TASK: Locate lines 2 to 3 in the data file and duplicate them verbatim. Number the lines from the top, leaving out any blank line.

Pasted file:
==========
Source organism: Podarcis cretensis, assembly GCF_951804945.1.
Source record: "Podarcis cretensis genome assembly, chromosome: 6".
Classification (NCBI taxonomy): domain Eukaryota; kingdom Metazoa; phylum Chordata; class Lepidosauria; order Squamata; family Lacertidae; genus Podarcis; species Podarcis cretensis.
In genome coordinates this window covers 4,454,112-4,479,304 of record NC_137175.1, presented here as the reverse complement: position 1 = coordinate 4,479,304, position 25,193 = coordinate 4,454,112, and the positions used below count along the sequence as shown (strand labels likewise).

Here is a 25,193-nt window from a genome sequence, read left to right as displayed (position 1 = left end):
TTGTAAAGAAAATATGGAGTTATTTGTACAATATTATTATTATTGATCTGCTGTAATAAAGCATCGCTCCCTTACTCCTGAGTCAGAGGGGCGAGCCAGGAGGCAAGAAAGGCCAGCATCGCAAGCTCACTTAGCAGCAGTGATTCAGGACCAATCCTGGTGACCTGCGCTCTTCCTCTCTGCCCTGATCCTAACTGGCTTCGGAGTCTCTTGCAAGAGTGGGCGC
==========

Source record: "Podarcis cretensis genome assembly, chromosome: 6".
Classification (NCBI taxonomy): domain Eukaryota; kingdom Metazoa; phylum Chordata; class Lepidosauria; order Squamata; family Lacertidae; genus Podarcis; species Podarcis cretensis.